Now what does having dog poop smeared all over you have to do with what Paul is talking about in this verse? The word that Paul uses here, translated as, “you must take off,” is the Greek word ajpoti/qhmi (apotithami). Literally, this word refers to the taking off of one’s clothing. But Paul adds force to this word by using the imperative, saying you must take these things off! In the larger context of the passage, Paul is saying to us, “look, you have been born again, you have been made into a new person because of the work of Jesus Christ—get out of those dirty, wretched, filthy, smelly clothes that you have been wearing and put on the righteousness of Christ!”
Clothes are a common metaphor in scripture, and are used to convey the idea of status and righteousness. Our own righteousness is as soiled rags, horrid, wretched things deserving of nothing other than to be burned up in the fire (Isaiah 64:6; Philippians 3:8). Yet, the wonderful blessing of God’s grace is this, if we are born again believers in Jesus Christ, having repented of our sins and come to Christ in faith, when we stand before God in judgment, we will not stand on our own merits or, to maintain the metaphor, in the clothing of our own righteousness. As believers, we stand before God clothed in the righteousness of his Son, Jesus Christ. Oh, what a wonderful gift we have been given as believers—and how that should spur us on to get out of our own stained and smelly rags as fast as we can with the Lord’s help.
Beloved, one of the difficulties of this life is that even though we have put on Christ, we so often drift back to the rags of our own life. It is almost as if we, after having been given new garments, have saved the old soiled ones, putting them away even without washing them so that every once in a while we might get them out to see if they still fit. Loved ones, the things of your old life—the things that belong to this world—should not be clung to, but should be burned! Friends, let your mouth and your actions reflect the one who has saved you—the one whose garments you wear. One of the arguments that is made for making children neat, clean uniforms to school is that children tend to behave better when they are dressed better. While I am not entirely sure just how true this is, Paul is applying a similar principle to believers. Beloved, work to make your behavior match the clothes that you wear; in doing so, you will glorify the one who has saved you and draw others to his wonderful presence.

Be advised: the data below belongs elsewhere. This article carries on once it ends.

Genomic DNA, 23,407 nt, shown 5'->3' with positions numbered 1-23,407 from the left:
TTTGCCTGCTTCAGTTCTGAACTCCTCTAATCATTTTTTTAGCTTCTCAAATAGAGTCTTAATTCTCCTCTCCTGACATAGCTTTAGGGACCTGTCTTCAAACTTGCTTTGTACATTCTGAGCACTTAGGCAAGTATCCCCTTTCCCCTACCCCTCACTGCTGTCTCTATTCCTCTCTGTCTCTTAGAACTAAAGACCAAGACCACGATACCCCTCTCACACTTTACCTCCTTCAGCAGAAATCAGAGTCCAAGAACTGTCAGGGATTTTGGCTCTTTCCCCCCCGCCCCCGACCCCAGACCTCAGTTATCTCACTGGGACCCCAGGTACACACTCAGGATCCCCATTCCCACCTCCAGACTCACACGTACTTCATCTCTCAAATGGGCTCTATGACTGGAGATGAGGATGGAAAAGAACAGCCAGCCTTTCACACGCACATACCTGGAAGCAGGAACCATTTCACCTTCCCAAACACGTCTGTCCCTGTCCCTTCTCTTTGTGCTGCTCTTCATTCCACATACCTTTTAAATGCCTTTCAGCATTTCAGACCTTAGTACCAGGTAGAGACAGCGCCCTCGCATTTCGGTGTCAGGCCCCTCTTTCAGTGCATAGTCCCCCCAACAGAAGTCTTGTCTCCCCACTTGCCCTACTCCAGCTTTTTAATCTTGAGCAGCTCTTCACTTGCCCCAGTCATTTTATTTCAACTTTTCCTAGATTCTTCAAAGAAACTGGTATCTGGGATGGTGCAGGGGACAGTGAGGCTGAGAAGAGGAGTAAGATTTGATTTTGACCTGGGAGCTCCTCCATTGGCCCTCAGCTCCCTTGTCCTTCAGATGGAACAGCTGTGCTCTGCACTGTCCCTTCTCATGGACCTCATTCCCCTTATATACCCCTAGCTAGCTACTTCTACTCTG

“Whom he established as heir of all things…”
Loved ones, not only is Christ the means by which God has spoken, but the writer of Hebrews further asserts that Christ is the heir, the beneficiary, of all things. Everything that is, that was, and ever will be is made and given to Christ—Creation is bowed before him and is laid at his feet for His glory and honor! Not only is all of scripture designed to point to Christ, but all of the created order is also designed to point directly to our risen Lord! What a wonderful statement of truth!
Yet, this raises an important point that must be addressed. If we take this statement seriously, and we ought, then not only must our theology and reading of the Bible be Christological, but , so too must our reading of all life! In other words, our science, must be Christological; our history must be Christological; our sociology must be Christological; our philosophy, our psychology, our mathematics, our literature, our grammar, our engineering, our biology—all these disciplines are given to Christ for his glory and honor, thus all these disciplines, to be rightly pursued, must be pursued in such a way as that they give Christ glory and honor! Oh, what a wonderful testimony and reminder that Christ is the center and focal point of all things in creation, yet oh, how far short we often fall from this great and lofty end! Beloved, shall we aim for the glory of Christ? Shall we aim to see Christ honored in every academic subject and in every endeavor known to man? Indeed, if we believe this passage to be true, we must, for all things have been handed over to Christ as the great heir, and to fail to do so, is to fail to honor him as the ruler and heir that he is. Ask yourselves, dear friends, what it is that you are doing to deliberately point every area of your life to the glory of Christ.